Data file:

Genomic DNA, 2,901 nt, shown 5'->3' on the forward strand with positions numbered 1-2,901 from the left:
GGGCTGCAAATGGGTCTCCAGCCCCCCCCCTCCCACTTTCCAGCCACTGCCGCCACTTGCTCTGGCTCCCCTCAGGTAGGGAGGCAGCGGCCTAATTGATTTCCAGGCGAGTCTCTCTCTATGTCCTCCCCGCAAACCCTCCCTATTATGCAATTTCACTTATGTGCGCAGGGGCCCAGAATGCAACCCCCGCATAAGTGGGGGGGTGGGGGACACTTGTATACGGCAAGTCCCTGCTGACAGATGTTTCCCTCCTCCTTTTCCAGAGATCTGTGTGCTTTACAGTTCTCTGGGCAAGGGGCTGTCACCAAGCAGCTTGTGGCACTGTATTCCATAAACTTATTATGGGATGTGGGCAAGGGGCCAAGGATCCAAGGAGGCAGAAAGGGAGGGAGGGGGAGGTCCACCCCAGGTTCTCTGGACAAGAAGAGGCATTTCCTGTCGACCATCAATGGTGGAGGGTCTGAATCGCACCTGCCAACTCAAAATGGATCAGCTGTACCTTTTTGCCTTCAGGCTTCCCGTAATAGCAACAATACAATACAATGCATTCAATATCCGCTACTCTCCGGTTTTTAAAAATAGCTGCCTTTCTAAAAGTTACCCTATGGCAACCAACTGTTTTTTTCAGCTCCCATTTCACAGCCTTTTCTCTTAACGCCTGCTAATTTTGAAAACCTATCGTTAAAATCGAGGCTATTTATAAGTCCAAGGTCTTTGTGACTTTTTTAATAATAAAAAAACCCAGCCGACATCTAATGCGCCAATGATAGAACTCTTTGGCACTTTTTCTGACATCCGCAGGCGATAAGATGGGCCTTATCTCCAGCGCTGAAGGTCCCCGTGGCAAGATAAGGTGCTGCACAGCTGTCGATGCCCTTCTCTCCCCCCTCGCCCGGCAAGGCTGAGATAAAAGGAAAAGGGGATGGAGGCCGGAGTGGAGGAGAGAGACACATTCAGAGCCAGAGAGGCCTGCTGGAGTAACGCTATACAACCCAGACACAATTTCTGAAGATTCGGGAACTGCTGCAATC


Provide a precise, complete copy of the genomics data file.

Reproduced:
Genomic DNA, 2,901 nt, shown 5'->3' on the forward strand with positions numbered 1-2,901 from the left:
GGGCTGCAAATGGGTCTCCAGCCCCCCCCCTCCCACTTTCCAGCCACTGCCGCCACTTGCTCTGGCTCCCCTCAGGTAGGGAGGCAGCGGCCTAATTGATTTCCAGGCGAGTCTCTCTCTATGTCCTCCCCGCAAACCCTCCCTATTATGCAATTTCACTTATGTGCGCAGGGGCCCAGAATGCAACCCCCGCATAAGTGGGGGGGTGGGGGACACTTGTATACGGCAAGTCCCTGCTGACAGATGTTTCCCTCCTCCTTTTCCAGAGATCTGTGTGCTTTACAGTTCTCTGGGCAAGGGGCTGTCACCAAGCAGCTTGTGGCACTGTATTCCATAAACTTATTATGGGATGTGGGCAAGGGGCCAAGGATCCAAGGAGGCAGAAAGGGAGGGAGGGGGAGGTCCACCCCAGGTTCTCTGGACAAGAAGAGGCATTTCCTGTCGACCATCAATGGTGGAGGGTCTGAATCGCACCTGCCAACTCAAAATGGATCAGCTGTACCTTTTTGCCTTCAGGCTTCCCGTAATAGCAACAATACAATACAATGCATTCAATATCCGCTACTCTCCGGTTTTTAAAAATAGCTGCCTTTCTAAAAGTTACCCTATGGCAACCAACTGTTTTTTTCAGCTCCCATTTCACAGCCTTTTCTCTTAACGCCTGCTAATTTTGAAAACCTATCGTTAAAATCGAGGCTATTTATAAGTCCAAGGTCTTTGTGACTTTTTTAATAATAAAAAAACCCAGCCGACATCTAATGCGCCAATGATAGAACTCTTTGGCACTTTTTCTGACATCCGCAGGCGATAAGATGGGCCTTATCTCCAGCGCTGAAGGTCCCCGTGGCAAGATAAGGTGCTGCACAGCTGTCGATGCCCTTCTCTCCCCCCTCGCCCGGCAAGGCTGAGATAAAAGGAAAAGGGGATGGAGGCCGGAGTGGAGGAGAGAGACACATTCAGAGCCAGAGAGGCCTGCTGGAGTAACGCTATACAACCCAGACACAATTTCTGAAGATTCGGGAACTGCTGCAATC